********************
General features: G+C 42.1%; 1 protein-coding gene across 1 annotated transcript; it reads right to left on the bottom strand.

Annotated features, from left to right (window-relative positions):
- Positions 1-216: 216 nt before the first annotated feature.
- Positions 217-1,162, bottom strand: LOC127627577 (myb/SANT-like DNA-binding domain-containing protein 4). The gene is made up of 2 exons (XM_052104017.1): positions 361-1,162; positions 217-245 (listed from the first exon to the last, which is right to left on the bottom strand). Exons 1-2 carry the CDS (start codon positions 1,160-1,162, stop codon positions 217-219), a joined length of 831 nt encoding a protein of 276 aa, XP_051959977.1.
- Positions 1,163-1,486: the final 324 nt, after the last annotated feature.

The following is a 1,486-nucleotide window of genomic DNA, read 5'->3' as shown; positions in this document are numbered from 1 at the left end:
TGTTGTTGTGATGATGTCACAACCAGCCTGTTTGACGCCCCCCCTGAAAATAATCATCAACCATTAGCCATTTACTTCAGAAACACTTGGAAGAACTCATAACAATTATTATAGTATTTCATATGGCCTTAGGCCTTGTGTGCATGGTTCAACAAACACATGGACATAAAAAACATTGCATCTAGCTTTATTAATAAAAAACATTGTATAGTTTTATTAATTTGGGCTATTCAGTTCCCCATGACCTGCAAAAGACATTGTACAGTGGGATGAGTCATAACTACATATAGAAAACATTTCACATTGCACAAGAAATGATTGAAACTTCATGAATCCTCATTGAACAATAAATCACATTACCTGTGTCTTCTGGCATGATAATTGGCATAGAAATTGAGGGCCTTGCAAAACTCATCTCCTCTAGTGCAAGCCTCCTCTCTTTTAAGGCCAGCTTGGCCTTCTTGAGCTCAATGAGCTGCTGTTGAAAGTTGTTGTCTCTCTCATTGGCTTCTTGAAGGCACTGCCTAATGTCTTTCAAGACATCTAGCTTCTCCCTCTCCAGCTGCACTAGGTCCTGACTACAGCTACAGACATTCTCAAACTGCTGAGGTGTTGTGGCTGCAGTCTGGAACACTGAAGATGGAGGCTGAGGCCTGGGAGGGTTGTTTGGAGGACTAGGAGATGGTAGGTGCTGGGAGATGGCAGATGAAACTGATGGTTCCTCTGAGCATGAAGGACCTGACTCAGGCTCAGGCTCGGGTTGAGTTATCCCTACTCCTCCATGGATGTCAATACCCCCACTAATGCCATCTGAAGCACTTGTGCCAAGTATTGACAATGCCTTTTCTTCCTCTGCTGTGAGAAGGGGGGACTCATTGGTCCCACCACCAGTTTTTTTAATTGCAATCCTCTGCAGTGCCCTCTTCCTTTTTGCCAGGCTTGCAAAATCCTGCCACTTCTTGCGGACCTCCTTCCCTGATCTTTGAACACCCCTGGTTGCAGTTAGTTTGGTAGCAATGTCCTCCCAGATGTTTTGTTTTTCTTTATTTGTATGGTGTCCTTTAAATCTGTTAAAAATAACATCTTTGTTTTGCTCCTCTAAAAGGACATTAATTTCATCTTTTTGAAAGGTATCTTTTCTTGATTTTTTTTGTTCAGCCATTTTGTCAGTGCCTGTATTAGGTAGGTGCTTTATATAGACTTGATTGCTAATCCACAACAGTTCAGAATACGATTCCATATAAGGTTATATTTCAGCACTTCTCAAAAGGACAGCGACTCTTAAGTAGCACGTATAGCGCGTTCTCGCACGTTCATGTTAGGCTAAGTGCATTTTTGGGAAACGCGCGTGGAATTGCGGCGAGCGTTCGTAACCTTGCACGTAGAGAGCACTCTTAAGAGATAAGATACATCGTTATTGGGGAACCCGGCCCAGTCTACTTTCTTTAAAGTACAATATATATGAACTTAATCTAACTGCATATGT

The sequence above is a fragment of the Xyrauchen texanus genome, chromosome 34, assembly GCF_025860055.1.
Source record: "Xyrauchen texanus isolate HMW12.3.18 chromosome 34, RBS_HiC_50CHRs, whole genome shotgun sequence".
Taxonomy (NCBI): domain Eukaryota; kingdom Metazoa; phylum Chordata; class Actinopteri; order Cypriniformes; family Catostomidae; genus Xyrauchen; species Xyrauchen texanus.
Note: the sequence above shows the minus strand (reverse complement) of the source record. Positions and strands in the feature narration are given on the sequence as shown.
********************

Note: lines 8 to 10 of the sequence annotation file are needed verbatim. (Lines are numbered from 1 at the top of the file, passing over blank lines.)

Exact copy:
The sequence above is a fragment of the Xyrauchen texanus genome, chromosome 34, assembly GCF_025860055.1.
Source record: "Xyrauchen texanus isolate HMW12.3.18 chromosome 34, RBS_HiC_50CHRs, whole genome shotgun sequence".
Taxonomy (NCBI): domain Eukaryota; kingdom Metazoa; phylum Chordata; class Actinopteri; order Cypriniformes; family Catostomidae; genus Xyrauchen; species Xyrauchen texanus.